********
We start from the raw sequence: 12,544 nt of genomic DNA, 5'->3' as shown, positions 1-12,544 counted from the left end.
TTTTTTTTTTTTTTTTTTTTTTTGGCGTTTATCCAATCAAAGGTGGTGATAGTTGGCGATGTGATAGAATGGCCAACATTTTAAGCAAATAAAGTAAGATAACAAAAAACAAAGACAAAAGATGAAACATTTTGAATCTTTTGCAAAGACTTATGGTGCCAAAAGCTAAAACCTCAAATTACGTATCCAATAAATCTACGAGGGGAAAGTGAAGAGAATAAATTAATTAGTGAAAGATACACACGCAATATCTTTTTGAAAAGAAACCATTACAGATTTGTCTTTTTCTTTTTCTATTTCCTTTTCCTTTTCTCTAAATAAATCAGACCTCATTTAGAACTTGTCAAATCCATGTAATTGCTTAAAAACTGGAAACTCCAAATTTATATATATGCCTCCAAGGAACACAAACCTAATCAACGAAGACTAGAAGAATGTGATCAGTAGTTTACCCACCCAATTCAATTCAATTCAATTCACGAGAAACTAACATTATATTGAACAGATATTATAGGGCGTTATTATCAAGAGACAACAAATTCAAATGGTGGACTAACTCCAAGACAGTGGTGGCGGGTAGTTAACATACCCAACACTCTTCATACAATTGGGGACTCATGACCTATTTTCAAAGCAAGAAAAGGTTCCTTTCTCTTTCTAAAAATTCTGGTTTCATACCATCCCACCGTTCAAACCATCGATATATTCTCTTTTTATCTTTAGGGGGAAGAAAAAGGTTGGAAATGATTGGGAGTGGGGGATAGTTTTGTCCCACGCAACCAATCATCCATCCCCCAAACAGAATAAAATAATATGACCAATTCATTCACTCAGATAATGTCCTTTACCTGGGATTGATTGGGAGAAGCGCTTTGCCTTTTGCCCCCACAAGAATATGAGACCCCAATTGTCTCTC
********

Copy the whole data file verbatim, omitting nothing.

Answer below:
We start from the raw sequence: 12,544 nt of genomic DNA, 5'->3' as shown, positions 1-12,544 counted from the left end.
TTTTTTTTTTTTTTTTTTTTTTTGGCGTTTATCCAATCAAAGGTGGTGATAGTTGGCGATGTGATAGAATGGCCAACATTTTAAGCAAATAAAGTAAGATAACAAAAAACAAAGACAAAAGATGAAACATTTTGAATCTTTTGCAAAGACTTATGGTGCCAAAAGCTAAAACCTCAAATTACGTATCCAATAAATCTACGAGGGGAAAGTGAAGAGAATAAATTAATTAGTGAAAGATACACACGCAATATCTTTTTGAAAAGAAACCATTACAGATTTGTCTTTTTCTTTTTCTATTTCCTTTTCCTTTTCTCTAAATAAATCAGACCTCATTTAGAACTTGTCAAATCCATGTAATTGCTTAAAAACTGGAAACTCCAAATTTATATATATGCCTCCAAGGAACACAAACCTAATCAACGAAGACTAGAAGAATGTGATCAGTAGTTTACCCACCCAATTCAATTCAATTCAATTCACGAGAAACTAACATTATATTGAACAGATATTATAGGGCGTTATTATCAAGAGACAACAAATTCAAATGGTGGACTAACTCCAAGACAGTGGTGGCGGGTAGTTAACATACCCAACACTCTTCATACAATTGGGGACTCATGACCTATTTTCAAAGCAAGAAAAGGTTCCTTTCTCTTTCTAAAAATTCTGGTTTCATACCATCCCACCGTTCAAACCATCGATATATTCTCTTTTTATCTTTAGGGGGAAGAAAAAGGTTGGAAATGATTGGGAGTGGGGGATAGTTTTGTCCCACGCAACCAATCATCCATCCCCCAAACAGAATAAAATAATATGACCAATTCATTCACTCAGATAATGTCCTTTACCTGGGATTGATTGGGAGAAGCGCTTTGCCTTTTGCCCCCACAAGAATATGAGACCCCAATTGTCTCTC